We want our professors to feel comfortable knowing if they recommend their students go through one of our Resource Guides, they will emerge with a solid understanding of the topic and how to apply that content to their context.

We are not the experts all of these topics, but have done considerable research to better inform our professors around these topics of interest. What we offer within each resource guide is an evolving list of additional resources (articles, books, videos, etc.) for students to continue their learning of a particular topic, or for professors to use as additional resources.

This Resource Guide is an evolving offering. As we hear from professors using our ExEC curriculum, or the community of 3,200+ professors reading our blog, that a certain topic is critical in entrepreneurship education, we will build a Resource Guide ourselves, or invite subject-matter experts to help us build one.

LMS integration

Our last major update is integrating with Canvas, D2L, Moodle and Blackboard. In our first version, students and professors had to download and upload documents, assignments, slides, and other materials. We heard loud and clear that this was not a great user experience.

We now offer the capability of uploading all our content neatly into the four learning management systems mentioned above. This will greatly reduce the setup time for our professors, and will provide a more comfortable learning process for the students.

As you can see, we have been hard at work learning what works and what doesn’t with ExEC. We constantly gather feedback from students and from professors. With this feedback, we strive to provide the ultimate experiential learning opportunity to entrepreneurship educators.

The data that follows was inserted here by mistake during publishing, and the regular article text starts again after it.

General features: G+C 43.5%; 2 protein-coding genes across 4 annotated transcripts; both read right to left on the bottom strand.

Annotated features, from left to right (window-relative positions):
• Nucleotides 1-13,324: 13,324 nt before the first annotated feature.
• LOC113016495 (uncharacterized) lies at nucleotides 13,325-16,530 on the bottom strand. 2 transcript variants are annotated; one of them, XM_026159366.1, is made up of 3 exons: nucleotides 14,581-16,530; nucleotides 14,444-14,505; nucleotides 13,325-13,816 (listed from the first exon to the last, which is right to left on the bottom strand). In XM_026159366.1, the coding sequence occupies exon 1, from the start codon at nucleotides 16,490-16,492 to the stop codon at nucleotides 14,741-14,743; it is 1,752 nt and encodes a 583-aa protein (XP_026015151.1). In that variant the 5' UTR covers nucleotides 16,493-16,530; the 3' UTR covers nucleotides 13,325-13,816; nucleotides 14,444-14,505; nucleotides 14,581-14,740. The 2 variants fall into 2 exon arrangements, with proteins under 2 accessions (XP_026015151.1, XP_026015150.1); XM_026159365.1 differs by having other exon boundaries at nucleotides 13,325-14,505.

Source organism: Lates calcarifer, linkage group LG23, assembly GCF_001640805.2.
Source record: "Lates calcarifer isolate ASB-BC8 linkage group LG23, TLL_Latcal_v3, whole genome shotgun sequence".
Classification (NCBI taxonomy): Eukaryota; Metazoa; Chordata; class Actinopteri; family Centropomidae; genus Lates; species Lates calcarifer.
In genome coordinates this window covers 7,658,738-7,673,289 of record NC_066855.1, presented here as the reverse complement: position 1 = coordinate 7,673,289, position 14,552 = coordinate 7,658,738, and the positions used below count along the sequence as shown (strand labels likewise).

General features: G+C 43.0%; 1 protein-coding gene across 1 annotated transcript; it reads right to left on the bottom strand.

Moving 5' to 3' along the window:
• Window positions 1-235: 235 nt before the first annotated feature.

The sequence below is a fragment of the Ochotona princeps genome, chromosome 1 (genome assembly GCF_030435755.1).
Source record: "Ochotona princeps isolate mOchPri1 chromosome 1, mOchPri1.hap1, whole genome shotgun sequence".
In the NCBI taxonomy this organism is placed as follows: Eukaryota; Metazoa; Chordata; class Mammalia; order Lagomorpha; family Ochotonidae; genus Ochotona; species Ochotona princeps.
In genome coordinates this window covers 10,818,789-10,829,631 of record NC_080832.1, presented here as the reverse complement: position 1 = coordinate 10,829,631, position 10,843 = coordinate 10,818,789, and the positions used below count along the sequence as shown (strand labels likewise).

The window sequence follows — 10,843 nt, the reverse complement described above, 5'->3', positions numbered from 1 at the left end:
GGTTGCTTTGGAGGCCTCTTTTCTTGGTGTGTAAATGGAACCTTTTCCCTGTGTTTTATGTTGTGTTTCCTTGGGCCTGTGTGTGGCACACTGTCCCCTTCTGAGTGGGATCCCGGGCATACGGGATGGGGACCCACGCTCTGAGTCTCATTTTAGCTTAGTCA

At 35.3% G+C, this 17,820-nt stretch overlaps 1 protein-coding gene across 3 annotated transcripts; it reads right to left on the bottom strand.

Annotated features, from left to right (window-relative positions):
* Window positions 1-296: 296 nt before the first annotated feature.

Now’s Your Chance!

We’ve been updating our curriculum and platform based on feedback from hundreds of professors and thousands of students. If you are looking for a fully structured, experiential entrepreneurship curriculum, with 15 weeks of lesson plans that students love, an in-depth complementary Resource Guide, and a comprehensive Assessment Guide, you should check out ExEC.

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2018’s Top 5 Entrepreneurship Lesson Plans

2018’s Top 5 Entrepreneurship Lesson Plans

The list below is from 2018. We’ve since updated our top 5 lesson plans based on community feedback!

Over the last year we learned what you and the rest of our community of over 3,000 entrepreneurship teachers want to make your classroom environment more engaging and rigorous for your students.

Here, we share our entrepreneurship professor’s 5 favorite lesson plans. These transform students’ experience through experiential lessons around ideation, customer interaction, and prototyping.

5. Syllabus Co-Creation

In our Syllabus Co-creation lesson plan, we provide an interactive experience to engage your students by turning their problems into your syllabus. This is a powerful way to launch a semester by creating for students an authentic feeling of what it’s like to be the customer.